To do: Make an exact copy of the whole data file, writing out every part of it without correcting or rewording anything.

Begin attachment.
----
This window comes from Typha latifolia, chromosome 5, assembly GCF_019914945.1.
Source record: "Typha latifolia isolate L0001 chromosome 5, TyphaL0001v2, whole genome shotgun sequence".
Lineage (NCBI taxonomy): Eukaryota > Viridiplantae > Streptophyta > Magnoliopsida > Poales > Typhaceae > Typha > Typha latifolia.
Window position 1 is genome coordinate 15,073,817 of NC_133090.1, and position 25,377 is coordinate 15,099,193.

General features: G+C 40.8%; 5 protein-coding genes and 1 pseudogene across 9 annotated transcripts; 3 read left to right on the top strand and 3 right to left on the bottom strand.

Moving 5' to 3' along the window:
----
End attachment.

This window comes from Typha latifolia, chromosome 5, assembly GCF_019914945.1.
Source record: "Typha latifolia isolate L0001 chromosome 5, TyphaL0001v2, whole genome shotgun sequence".
Lineage (NCBI taxonomy): Eukaryota > Viridiplantae > Streptophyta > Magnoliopsida > Poales > Typhaceae > Typha > Typha latifolia.
Window position 1 is genome coordinate 15,073,817 of NC_133090.1, and position 25,377 is coordinate 15,099,193.

General features: G+C 40.8%; 5 protein-coding genes and 1 pseudogene across 9 annotated transcripts; 3 read left to right on the top strand and 3 right to left on the bottom strand.

Moving 5' to 3' along the window: